When Pond was a broke art student in the 1970s, she took a job at a neighborhood breakfast spot in Oakland, a place with good food, splendid coffee and an endlessly entertaining crew of short-order cooks, waitresses, dishwashers and regular customers. This graphic memoir, influenced by the work of Pond's friend, Alison Bechdel, captures the funky ethos of the time, when hippies, punks and disco aficionados mingled in a Bay Area at the height of its eccentricity. The staff of the Imperial Cafe were forever swapping wisecracks and hopping in and out of each other's beds, which makes them more or less like every restaurant team in history. There's an intoxicating esprit de corps to a well-run everyday joint like the Imperial Cafe, and never has the delight in being part of it been more winningly portrayed.

    Ten spectacular graphic novels from 2014

    The Shadow Hero by Gene Luen Yang and Sonny Liew
    You don't have to be a superhero fan to be utterly charmed by Yang and Liew's revival of a little-known character created in the 1940s by the cartoonist Chu Hing. This version of the Green Turtle, however, is rich in characterization, comedy and luscious period detail from the Chinatown of "San Incendio" (a ringer for San Francisco). Hank, son of a mild-mannered grocer, would like to follow in his father's footsteps, but his restless mother (the book's best character and drawn with masterful nuance by Liew) has other ideas after her thrilling encounter with a superhero. Yang's story effortlessly folds pathos into humor without stooping to either slapstick or cheap "darkness." This is that rare tribute that far surpasses the thing it celebrates.

    Ten spectacular graphic novels from 2014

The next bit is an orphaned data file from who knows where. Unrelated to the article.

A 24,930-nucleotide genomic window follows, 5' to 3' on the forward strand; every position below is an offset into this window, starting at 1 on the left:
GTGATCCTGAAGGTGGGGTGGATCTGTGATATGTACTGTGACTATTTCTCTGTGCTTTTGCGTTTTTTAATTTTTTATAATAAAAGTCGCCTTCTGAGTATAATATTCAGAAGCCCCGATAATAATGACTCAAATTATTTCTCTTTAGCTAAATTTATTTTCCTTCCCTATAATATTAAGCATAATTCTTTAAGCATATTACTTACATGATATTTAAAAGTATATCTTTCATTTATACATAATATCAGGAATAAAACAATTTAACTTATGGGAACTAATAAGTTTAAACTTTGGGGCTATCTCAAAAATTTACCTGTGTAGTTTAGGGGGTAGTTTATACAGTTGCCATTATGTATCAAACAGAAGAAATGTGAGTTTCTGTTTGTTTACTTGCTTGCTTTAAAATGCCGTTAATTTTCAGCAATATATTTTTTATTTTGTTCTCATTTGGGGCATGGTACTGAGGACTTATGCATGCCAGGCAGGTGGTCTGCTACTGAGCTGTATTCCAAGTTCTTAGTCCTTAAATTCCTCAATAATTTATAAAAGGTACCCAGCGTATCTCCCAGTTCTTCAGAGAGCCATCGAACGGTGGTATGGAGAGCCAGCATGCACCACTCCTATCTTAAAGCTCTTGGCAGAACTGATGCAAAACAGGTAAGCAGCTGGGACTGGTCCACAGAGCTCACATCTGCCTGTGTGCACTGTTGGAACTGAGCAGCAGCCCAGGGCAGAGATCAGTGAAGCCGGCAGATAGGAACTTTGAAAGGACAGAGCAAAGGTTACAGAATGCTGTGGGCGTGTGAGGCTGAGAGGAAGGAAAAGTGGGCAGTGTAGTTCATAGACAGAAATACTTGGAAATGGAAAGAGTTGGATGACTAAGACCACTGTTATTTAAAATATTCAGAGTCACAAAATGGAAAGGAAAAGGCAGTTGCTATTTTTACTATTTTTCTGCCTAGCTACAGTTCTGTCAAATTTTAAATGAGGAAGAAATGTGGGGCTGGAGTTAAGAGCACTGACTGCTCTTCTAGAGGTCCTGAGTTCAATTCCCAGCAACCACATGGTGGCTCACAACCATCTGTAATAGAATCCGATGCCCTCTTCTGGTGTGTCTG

Shoplifter by Michael Cho
    Corinna Park, former English major, works, unhappily, in a Toronto advertising agency. When the dissatisfaction of the past five years begins to oppress her, she lets off steam by pilfering magazines from a local convenience store. Cho's moody character study is as much about city life as it is about Corinna. He depicts her falling asleep in front of the TV in her condo, brooding on the subway, roaming the crowded streets after a budding romance goes awry. Like a great short story, this is a simple tale of a young woman figuring out how to get her life back, but if feels as if it contains so much of contemporary existence -- its comforts, its loneliness, its self-deceptions -- suspended in wintery amber.

    Ten spectacular graphic novels from 2014

    Through the Woods by Emily Carroll
    This collection of archetypal horror, fairy and ghost stories, all about young girls, comes lushly decked in Carroll's inky black, snowy white and blood-scarlet art. A young bride hears her predecessor's bones singing from under the floorboards, two friends make the mistake of pretending to summon the spirits of the dead, a family of orphaned siblings disappears one by one into the winter nights. Carroll's color-saturated images can be jagged, ornate and gruesome, but she also knows how to chill with absence, shadows and a single staring eye. Literary readers who cherish the work of Kelly Link or the late Angela Carter's collection, "The Bloody Chamber," will adore the violent beauty on these pages.

  • Recent Slide Shows



Comment Preview

Your name will appear as username ( settings | log out )

You may use these HTML tags and attributes: <a href=""> <b> <em> <strong> <i> <blockquote>